- If there are no nearby options, you might consider a single day of travel to a distant board-certified addiction medicine or psychiatry specialist for a consultation. A goal would be to have him or her conduct a comprehensive assessment and create a treatment plan that could be carried out closer to home in collaboration with your local primary care physician and a nearby therapist. Call ahead to explain your situation and arrange a visit.
- In many states, insurance companies have begun to cover “telehealth” services that link physicians or therapists to patients by phone or video conference that might be used for counseling and follow-up. Check with your insurance company about coverage.
A variety of recovery support services are available. As with treatment services, continuing care services will vary from one person to the next depending on their specific needs.
- The best-known type of continuing care is involvement in a mutual support group such as Alcoholics Anonymous (AA) or SMART Recovery, in which persons in recovery meet with peers to share their experience and support.
- Professional counselors might provide telephone-based continuing care (sometimes called recovery management “checkups”), in which they call the patient periodically to check in and to provide or arrange for any additional needed support.
- Recovery coaching involves one-on-one support from a peer recovery support specialist.
- If needed, recovery housing (sometimes called “sober living” or a “halfway house”) is available for people who need the time and support to transition from a structured treatment setting back into their community.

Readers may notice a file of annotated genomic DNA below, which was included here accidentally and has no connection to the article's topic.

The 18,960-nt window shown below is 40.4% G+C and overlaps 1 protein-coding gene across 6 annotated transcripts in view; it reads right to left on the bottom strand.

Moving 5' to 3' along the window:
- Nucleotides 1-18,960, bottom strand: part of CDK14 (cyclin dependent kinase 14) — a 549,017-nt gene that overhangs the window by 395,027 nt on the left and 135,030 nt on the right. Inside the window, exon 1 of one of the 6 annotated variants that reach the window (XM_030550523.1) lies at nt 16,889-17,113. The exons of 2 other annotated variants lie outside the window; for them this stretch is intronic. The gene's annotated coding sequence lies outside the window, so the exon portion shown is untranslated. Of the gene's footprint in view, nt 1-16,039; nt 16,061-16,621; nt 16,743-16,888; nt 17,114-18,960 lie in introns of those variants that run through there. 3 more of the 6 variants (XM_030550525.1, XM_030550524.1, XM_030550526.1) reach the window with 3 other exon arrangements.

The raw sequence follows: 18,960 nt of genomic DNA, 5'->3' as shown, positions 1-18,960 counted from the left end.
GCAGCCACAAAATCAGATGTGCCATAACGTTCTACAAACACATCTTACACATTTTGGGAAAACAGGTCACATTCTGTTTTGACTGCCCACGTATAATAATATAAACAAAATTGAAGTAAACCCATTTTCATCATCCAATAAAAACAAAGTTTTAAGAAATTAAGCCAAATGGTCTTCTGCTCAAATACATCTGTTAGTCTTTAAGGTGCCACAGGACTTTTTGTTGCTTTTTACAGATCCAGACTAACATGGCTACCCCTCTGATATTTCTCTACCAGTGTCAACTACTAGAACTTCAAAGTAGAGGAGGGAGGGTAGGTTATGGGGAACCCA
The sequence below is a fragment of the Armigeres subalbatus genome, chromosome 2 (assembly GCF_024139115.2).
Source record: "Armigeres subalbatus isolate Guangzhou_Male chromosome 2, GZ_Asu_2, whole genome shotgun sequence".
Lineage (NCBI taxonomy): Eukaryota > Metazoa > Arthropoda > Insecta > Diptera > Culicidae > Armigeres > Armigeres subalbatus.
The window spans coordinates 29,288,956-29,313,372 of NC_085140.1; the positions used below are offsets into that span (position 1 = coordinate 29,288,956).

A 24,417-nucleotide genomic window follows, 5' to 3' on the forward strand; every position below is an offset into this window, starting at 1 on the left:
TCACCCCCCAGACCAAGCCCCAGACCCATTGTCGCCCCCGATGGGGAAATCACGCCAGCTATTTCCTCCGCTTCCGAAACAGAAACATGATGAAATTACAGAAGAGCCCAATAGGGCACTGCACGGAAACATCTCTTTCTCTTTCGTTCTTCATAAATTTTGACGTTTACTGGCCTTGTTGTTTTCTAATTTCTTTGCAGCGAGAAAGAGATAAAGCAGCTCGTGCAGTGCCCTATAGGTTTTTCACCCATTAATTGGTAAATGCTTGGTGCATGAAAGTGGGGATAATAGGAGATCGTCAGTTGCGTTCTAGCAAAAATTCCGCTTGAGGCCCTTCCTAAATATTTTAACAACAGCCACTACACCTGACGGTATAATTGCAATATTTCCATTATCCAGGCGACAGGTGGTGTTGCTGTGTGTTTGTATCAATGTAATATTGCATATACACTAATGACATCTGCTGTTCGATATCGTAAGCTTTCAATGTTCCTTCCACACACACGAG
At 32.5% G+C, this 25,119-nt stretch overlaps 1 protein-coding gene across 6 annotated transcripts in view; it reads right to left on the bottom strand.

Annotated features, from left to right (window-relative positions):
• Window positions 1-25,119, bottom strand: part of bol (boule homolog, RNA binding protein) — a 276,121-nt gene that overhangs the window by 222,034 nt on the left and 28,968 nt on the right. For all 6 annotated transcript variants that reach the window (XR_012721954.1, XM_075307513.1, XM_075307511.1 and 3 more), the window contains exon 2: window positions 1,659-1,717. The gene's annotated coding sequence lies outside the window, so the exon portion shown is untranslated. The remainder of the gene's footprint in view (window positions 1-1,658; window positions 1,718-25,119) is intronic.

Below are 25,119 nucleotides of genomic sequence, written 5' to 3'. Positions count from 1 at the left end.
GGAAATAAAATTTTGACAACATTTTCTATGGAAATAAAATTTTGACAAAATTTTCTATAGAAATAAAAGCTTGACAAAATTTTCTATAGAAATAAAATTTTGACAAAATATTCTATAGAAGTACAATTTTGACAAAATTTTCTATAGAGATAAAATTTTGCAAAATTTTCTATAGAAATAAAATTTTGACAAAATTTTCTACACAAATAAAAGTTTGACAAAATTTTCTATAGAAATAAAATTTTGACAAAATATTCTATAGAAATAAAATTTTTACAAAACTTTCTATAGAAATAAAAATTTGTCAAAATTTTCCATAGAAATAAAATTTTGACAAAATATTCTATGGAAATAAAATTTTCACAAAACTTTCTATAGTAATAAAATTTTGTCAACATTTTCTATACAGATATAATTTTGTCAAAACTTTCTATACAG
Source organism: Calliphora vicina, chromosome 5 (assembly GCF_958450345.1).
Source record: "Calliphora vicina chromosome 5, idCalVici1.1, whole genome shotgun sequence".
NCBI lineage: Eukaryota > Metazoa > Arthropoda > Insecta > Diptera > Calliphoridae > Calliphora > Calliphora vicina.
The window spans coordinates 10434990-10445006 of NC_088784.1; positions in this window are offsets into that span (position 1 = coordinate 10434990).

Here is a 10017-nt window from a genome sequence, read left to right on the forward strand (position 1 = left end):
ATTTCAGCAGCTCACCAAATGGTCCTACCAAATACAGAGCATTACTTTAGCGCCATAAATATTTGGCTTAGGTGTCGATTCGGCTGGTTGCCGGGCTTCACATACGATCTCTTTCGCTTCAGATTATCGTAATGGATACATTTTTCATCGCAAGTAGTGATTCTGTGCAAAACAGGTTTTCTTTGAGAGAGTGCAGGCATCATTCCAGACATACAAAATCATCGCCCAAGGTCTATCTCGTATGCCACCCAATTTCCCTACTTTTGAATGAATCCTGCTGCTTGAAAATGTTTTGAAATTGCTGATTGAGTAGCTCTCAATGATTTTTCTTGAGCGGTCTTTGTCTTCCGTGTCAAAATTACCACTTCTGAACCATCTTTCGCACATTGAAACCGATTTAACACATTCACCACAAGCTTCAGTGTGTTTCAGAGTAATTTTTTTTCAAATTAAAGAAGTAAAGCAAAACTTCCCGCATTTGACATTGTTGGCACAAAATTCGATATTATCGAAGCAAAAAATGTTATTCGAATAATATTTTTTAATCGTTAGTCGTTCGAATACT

- For people requiring ongoing monitoring as part of a formal job-based or criminal justice program, continuing care might also include periodic alcohol and drug testing, with support available to prevent or interrupt a relapse.
Relapse is a return to drinking after a period of abstinence. Relapse is common among people in treatment for alcohol use disorder. People with an alcohol problem are most likely to relapse during periods of stress or when exposed to people or places associated with past drinking.
Searching for alcohol treatment? Learn why different people may need different types of treatment and what information to gather before you start your search.
Many individuals find that participation in mutual help groups helps to reinforce and extend the benefits of professional alcohol treatment services. These groups—including Alcoholics Anonymous (AA), SMART Recovery, Women for Sobriety, and others—provide a ready-made social network that is supportive of recovery and abstinence.